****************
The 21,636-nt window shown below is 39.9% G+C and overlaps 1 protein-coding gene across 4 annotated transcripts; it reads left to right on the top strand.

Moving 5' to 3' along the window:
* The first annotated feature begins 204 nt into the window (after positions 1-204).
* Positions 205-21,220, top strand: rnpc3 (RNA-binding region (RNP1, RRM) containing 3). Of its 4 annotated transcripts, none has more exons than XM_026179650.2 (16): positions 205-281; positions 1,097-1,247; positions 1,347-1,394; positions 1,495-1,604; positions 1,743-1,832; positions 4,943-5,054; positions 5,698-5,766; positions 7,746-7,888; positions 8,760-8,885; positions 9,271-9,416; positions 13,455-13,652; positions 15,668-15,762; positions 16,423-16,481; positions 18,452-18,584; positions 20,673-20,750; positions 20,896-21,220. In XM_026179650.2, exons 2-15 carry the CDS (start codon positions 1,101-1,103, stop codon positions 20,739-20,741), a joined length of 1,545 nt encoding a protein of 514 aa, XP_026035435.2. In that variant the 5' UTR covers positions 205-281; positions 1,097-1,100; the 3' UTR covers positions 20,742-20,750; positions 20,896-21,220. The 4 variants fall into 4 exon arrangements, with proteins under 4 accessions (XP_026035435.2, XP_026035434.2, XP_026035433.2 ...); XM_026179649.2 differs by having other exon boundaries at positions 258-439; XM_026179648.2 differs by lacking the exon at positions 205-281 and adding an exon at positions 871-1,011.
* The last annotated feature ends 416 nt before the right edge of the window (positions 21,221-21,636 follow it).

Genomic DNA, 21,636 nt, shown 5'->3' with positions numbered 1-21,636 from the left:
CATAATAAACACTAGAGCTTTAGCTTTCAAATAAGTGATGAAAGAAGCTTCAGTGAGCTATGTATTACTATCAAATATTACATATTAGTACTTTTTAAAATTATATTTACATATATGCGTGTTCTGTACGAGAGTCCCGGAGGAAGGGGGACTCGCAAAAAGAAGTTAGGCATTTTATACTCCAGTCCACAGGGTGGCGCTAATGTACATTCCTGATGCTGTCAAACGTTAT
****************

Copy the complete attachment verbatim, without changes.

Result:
The 21,636-nt window shown below is 39.9% G+C and overlaps 1 protein-coding gene across 4 annotated transcripts; it reads left to right on the top strand.

Moving 5' to 3' along the window:
* The first annotated feature begins 204 nt into the window (after positions 1-204).
* Positions 205-21,220, top strand: rnpc3 (RNA-binding region (RNP1, RRM) containing 3). Of its 4 annotated transcripts, none has more exons than XM_026179650.2 (16): positions 205-281; positions 1,097-1,247; positions 1,347-1,394; positions 1,495-1,604; positions 1,743-1,832; positions 4,943-5,054; positions 5,698-5,766; positions 7,746-7,888; positions 8,760-8,885; positions 9,271-9,416; positions 13,455-13,652; positions 15,668-15,762; positions 16,423-16,481; positions 18,452-18,584; positions 20,673-20,750; positions 20,896-21,220. In XM_026179650.2, exons 2-15 carry the CDS (start codon positions 1,101-1,103, stop codon positions 20,739-20,741), a joined length of 1,545 nt encoding a protein of 514 aa, XP_026035435.2. In that variant the 5' UTR covers positions 205-281; positions 1,097-1,100; the 3' UTR covers positions 20,742-20,750; positions 20,896-21,220. The 4 variants fall into 4 exon arrangements, with proteins under 4 accessions (XP_026035435.2, XP_026035434.2, XP_026035433.2 ...); XM_026179649.2 differs by having other exon boundaries at positions 258-439; XM_026179648.2 differs by lacking the exon at positions 205-281 and adding an exon at positions 871-1,011.
* The last annotated feature ends 416 nt before the right edge of the window (positions 21,221-21,636 follow it).

Genomic DNA, 21,636 nt, shown 5'->3' with positions numbered 1-21,636 from the left:
CATAATAAACACTAGAGCTTTAGCTTTCAAATAAGTGATGAAAGAAGCTTCAGTGAGCTATGTATTACTATCAAATATTACATATTAGTACTTTTTAAAATTATATTTACATATATGCGTGTTCTGTACGAGAGTCCCGGAGGAAGGGGGACTCGCAAAAAGAAGTTAGGCATTTTATACTCCAGTCCACAGGGTGGCGCTAATGTACATTCCTGATGCTGTCAAACGTTAT